How­ever, one fea­ture of the pro­gram that Mercer car­ried over from “22 Min­utes” that be­came chiefly as­so­ci­ated with him was his 90-sec­ond rants. Tack­ling sub­jects and is­sues that mat­tered to Cana­di­ans and the rest of the world, Mercer was al­ways seen spew­ing his fact-filled, some­times pointed, but al­ways log­i­cal rants as he quickly strolled his way through a graf­fiti-laden al­ley­way in down­town Toronto with­out miss­ing a beat.

To com­mem­o­rate the end of “The Rick Mercer Re­port”, Mercer has writ­ten his fourth book as a sort-of farewell to his long-run­ning hit show that’s called, ap­pro­pri­ately enough, Fi­nal Re­port.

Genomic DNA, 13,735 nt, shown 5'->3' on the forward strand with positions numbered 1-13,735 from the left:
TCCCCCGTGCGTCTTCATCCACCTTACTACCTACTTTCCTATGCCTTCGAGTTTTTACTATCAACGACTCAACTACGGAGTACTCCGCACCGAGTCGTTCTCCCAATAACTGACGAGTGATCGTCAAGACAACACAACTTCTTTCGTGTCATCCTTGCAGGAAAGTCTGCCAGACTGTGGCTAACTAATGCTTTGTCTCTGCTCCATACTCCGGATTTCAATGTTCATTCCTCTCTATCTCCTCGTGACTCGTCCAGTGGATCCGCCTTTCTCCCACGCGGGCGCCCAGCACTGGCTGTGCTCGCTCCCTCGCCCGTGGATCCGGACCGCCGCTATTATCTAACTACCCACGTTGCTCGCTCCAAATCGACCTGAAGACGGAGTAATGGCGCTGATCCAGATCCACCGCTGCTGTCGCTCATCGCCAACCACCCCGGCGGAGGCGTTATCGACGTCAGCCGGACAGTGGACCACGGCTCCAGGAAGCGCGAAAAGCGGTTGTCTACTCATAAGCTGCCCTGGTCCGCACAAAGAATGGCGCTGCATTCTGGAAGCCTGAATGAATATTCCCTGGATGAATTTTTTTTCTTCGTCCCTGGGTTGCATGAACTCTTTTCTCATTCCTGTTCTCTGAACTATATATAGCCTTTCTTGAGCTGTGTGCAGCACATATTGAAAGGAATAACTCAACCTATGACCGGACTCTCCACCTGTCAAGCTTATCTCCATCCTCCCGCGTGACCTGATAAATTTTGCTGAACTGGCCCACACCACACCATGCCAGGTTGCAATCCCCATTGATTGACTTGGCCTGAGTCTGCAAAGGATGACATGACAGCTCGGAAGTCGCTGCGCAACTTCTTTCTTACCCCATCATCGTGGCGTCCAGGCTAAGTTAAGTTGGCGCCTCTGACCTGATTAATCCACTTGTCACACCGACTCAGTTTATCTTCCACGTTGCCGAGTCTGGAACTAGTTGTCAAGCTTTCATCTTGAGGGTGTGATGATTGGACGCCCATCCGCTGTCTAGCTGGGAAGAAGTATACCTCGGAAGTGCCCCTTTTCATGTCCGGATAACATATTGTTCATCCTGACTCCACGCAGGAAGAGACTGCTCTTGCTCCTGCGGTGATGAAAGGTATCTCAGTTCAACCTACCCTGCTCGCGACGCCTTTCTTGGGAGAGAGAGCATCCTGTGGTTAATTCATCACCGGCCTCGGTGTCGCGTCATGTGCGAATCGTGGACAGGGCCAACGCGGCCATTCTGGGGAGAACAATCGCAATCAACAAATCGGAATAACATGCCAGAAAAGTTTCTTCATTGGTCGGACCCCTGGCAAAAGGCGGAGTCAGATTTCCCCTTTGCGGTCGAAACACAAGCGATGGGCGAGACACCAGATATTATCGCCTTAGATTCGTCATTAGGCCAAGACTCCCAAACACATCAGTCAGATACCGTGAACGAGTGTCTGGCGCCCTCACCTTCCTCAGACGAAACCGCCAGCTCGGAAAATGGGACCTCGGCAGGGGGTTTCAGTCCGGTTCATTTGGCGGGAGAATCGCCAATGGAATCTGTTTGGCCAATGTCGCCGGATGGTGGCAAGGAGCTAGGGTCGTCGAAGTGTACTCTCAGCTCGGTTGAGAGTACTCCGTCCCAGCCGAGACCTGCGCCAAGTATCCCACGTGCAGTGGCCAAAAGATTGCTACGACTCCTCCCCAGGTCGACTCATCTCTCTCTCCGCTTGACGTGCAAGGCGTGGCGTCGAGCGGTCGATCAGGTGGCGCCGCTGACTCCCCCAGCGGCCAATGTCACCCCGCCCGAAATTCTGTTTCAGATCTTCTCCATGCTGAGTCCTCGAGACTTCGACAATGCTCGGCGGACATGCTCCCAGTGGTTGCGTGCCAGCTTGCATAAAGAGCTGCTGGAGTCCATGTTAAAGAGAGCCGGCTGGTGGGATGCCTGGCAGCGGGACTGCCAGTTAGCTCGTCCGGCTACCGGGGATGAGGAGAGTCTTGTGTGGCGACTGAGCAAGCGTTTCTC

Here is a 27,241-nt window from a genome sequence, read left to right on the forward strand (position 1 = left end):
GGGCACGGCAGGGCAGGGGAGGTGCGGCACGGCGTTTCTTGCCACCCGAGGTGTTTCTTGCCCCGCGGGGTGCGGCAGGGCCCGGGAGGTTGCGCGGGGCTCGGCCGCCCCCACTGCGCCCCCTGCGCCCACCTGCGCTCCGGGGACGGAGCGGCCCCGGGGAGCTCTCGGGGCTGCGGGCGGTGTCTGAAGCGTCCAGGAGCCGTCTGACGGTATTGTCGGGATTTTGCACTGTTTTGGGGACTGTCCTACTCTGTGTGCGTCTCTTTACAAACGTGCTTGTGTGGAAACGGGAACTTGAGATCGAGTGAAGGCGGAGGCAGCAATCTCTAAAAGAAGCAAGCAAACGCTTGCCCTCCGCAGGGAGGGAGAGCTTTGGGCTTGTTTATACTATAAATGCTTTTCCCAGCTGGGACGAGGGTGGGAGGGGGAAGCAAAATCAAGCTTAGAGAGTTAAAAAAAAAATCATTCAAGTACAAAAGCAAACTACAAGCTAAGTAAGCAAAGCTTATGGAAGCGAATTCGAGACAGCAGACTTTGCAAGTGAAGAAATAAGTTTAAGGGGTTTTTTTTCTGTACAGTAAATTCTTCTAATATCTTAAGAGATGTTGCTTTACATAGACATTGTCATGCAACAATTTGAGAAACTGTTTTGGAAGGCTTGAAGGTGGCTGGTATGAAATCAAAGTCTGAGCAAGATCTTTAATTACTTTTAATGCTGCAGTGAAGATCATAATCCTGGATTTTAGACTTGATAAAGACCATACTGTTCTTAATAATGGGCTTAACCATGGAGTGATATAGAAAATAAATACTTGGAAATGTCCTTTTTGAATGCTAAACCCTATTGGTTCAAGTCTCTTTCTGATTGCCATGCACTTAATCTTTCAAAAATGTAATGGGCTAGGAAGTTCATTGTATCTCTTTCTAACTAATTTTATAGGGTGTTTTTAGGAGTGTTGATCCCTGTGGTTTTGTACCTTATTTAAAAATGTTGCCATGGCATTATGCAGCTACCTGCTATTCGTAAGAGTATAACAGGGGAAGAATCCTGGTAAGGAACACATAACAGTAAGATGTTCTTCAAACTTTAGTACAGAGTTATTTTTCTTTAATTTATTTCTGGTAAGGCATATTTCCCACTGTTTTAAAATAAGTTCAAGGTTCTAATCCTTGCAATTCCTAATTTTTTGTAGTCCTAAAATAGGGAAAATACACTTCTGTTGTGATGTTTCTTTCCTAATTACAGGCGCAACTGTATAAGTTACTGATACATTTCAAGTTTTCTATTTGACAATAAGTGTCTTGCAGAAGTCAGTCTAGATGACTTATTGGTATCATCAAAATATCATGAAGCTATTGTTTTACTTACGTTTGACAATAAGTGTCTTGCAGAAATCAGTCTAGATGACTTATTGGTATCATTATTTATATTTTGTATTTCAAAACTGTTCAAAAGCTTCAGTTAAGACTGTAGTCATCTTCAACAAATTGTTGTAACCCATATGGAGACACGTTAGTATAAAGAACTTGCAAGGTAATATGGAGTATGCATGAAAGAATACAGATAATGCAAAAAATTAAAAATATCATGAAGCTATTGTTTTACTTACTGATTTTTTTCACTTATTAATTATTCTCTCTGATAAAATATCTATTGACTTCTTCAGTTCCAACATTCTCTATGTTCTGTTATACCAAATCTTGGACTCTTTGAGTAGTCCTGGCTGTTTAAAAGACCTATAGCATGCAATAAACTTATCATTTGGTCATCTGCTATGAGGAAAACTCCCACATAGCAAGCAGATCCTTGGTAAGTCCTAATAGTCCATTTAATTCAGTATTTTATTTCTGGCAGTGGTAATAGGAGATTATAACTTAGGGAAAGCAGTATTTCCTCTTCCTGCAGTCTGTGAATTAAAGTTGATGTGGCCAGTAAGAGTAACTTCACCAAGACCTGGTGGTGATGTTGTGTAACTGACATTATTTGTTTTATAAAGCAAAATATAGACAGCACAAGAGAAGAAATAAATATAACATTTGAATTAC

The book is a fond look back at what made “The Rick Mercer Re­port” a Cana­dian in­sti­tu­tion.The ma­jor­ity of the book cov­ers the best of his al­ley­way rants over the course of the show’s 15-year run. From Prime Min­is­ters Paul Martin to Justin Trudeau, to air­port se­cu­rity, to Cana­dian Olympians, to Cana­dian win­ters, to po­lit­i­cal hon­ey­moon pe­ri­ods to the ban­ning of the use of soc­cer balls in Toronto play­grounds, each rant that ap­pears in the book is a vivid tes­ta­ment to Mercer’s un­canny abil­ity to com­pose a brief opin­ion piece for the video age that’s filled with in­for­ma­tion, in­tel­li­gence, ra­tio­nal­ity and bit­ing hu­mour that trans­lates quite well on the printed page.